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The End of Black Studies

Black Studies, just like the people it chronicles is under attack. And so, on the 50th Anniversary of the Black Studies movement, African American professor, Arthur Lewin, in The End of Black Studies asks, “What is the goal, or end, that Black Studies was created to attain, and whether or not it has achieved it, is it ending nonetheless?”

Professor Lewin identifies the central divide in the discipline between those instructors trying to assimilate, in the fashion of Martin Luther King and those striving to maintain a separate African American identity in the university and in the society, in the style of Malcolm X.

One of the many issues explored in detail is the mass media’s use of subliminals and other techniques to subtly condition and program African Americans as to their “place,” and the counter-programming offered by people like Spike Lee, Chuck D and the creators of the Hidden Colors documentary series. This book also documents the pivotal role that Harlem, capital of Black America, has played in the history of the discipline, our people, this nation and the world.

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Overview

Black Studies, just like the people it chronicles is under attack. And so, on the 50th Anniversary of the Black Studies movement, African American professor, Arthur Lewin, in The End of Black Studies asks, “What is the goal, or end, that Black Studies was created to attain, and whether or not it has achieved it, is it ending nonetheless?”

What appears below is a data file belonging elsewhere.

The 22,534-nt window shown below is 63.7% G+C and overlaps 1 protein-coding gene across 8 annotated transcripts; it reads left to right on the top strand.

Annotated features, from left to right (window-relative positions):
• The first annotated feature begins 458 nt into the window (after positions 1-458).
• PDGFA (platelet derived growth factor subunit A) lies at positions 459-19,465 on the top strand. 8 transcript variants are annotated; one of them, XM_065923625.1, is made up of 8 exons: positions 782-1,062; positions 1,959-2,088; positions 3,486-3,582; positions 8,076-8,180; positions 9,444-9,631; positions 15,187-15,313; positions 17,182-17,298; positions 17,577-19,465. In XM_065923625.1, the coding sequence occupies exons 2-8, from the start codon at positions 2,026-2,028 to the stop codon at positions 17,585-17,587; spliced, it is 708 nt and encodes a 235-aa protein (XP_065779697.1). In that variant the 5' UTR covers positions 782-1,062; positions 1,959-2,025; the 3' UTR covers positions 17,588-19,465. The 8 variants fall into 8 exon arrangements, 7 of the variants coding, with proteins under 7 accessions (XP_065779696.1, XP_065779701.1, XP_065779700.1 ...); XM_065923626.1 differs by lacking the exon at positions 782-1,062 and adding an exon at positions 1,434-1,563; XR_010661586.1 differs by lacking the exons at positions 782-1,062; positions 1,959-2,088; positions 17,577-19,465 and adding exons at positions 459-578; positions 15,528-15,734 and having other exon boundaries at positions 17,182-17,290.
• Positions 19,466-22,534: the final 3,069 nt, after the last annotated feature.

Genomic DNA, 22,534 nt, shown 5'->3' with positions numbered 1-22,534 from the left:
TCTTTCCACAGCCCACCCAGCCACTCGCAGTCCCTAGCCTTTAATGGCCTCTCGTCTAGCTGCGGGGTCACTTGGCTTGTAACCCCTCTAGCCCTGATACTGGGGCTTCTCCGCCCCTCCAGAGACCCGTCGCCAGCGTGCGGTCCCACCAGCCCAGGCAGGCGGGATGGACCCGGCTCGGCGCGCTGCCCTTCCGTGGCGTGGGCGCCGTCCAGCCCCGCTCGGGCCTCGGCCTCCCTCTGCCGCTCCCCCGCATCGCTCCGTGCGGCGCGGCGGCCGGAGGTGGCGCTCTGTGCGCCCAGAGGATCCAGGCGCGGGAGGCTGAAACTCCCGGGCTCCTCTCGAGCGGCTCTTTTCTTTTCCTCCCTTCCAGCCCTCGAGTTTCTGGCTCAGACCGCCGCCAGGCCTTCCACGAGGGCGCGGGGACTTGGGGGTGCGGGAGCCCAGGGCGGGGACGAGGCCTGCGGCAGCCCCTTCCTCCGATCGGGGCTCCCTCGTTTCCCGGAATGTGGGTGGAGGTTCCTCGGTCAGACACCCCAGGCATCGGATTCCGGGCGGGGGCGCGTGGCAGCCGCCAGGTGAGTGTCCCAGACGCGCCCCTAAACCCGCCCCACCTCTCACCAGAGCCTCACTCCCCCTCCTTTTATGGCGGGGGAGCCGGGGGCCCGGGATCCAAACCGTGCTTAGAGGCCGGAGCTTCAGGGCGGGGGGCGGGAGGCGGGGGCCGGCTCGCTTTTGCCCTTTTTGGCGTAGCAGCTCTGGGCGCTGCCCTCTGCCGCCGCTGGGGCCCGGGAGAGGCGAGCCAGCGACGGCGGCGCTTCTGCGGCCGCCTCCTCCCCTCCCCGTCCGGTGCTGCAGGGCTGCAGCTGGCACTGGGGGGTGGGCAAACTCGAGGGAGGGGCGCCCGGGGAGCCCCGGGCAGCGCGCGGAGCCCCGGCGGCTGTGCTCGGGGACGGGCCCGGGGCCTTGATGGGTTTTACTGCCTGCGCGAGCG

Professor Lewin identifies the central divide in the discipline between those instructors trying to assimilate, in the fashion of Martin Luther King and those striving to maintain a separate African American identity in the university and in the society, in the style of Malcolm X.

One of the many issues explored in detail is the mass media’s use of subliminals and other techniques to subtly condition and program African Americans as to their “place,” and the counter-programming offered by people like Spike Lee, Chuck D and the creators of the Hidden Colors documentary series. This book also documents the pivotal role that Harlem, capital of Black America, has played in the history of the discipline, our people, this nation and the world.

  1. Stephen H

    Easy read. Very informative. Especially loved the sections on subliminal messages in the movies and media. This is a very important book.